UK Has Highest Programmatic Adoption Rate; Growing Investment in Retargeting

ExchangeWire Research’s weekly roundup brings you up-to-date research findings from around the world, with additional insight provided by Rebecca Muir, head of research and analysis, ExchangeWire. In this week’s edition: UK likes programmatic video; Retargeting budgets to increase; and Mobile catches up with desktop.

UK programmatic video adoption fastest in Europe

The growth of programmatic is moving into a new phase, as the automated buying and selling of digital advertising consolidates across Europe. According to Ooyala’s white paper, “programmatic growth is inevitable across Western Europe and the US”.

Focussing on five major markets (US, France, Germany, Sweden, and UK) the latter currently shows the highest adoption rate of programmatic in Europe, i.e. 23% of online video is already traded programmatically in the UK. This represents a 42% growth year-on-year in this area, which is only overtaken by Sweden: the Nordic country may only boast a proportion of 12% of online video transacted programmatically, but their year-on-year growth rate comes in at 59%.

Germany draws up the rear with only 9% of online video sold programmatically and a growth rate of 28%. In France, the proportion of online video sold automatically is at 19%, representing a growth rate of 28% year-on-year. Ooyala attributes the hesitant adoption of programmatic in Germany to the strength of media owners, as well as a preference of traditional revenue models over RTB.

When it comes to the factors that influence the adoption of programmatic video, Ooyala’s survey, conducted among over 100 industry insiders, revealed that optimisation and measurement is the most important consideration. However, technical difficulties with programmatic are still an influential factor. On a scale from one (not important) to 10 (very important), technical issues received a rating of 7.5, while control of price, volume, and access rated 7.4.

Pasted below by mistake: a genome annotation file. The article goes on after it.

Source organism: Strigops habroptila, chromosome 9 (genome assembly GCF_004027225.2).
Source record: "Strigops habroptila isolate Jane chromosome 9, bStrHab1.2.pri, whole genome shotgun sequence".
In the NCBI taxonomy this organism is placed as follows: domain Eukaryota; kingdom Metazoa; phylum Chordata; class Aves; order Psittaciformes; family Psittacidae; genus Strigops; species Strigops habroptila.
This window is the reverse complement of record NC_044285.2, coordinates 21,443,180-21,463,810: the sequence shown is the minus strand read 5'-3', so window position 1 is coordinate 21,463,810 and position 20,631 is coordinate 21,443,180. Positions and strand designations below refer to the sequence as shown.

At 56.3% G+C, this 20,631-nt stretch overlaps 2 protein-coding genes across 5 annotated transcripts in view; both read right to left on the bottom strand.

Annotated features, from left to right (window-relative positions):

“It’s evident that programmatic adoption is on a spectrum that varies between regions. Yet, irrespective of the infancy or maturity of programmatic trading in a given region, all executives agree that it is the future of online video advertising”, said Scott Braley, GM ad tech, Ooyala.  “The report echoes our vision that the market is barreling towards needing a unified and holistic means to purchase premium inventory from a single location, fully baked with the data insights, reporting, and transparency that both the sell-side and buy-side demand.”

Investment in retargeting is increasing

Surveying over 300 marketing and advertising executives in EMEA, the current AdRoll State of the Industry report finds that marketers are increasing their investment in retargeting. Currently, 43% of those surveyed are spending between 10% and 25% of their online ad budget on retargeting; and 34% are planning to increase their retargeting budget over the next 12 months.

AdRoll State of the Industry 2016For 41% of the study participants, Social Media is the hottest topic in retargeting. No wonder, then, that 38% would like to see retargeting applied to messaging apps, such as WhatsApp and Viber, as well as Instagram (37%) and Pinterest (32%).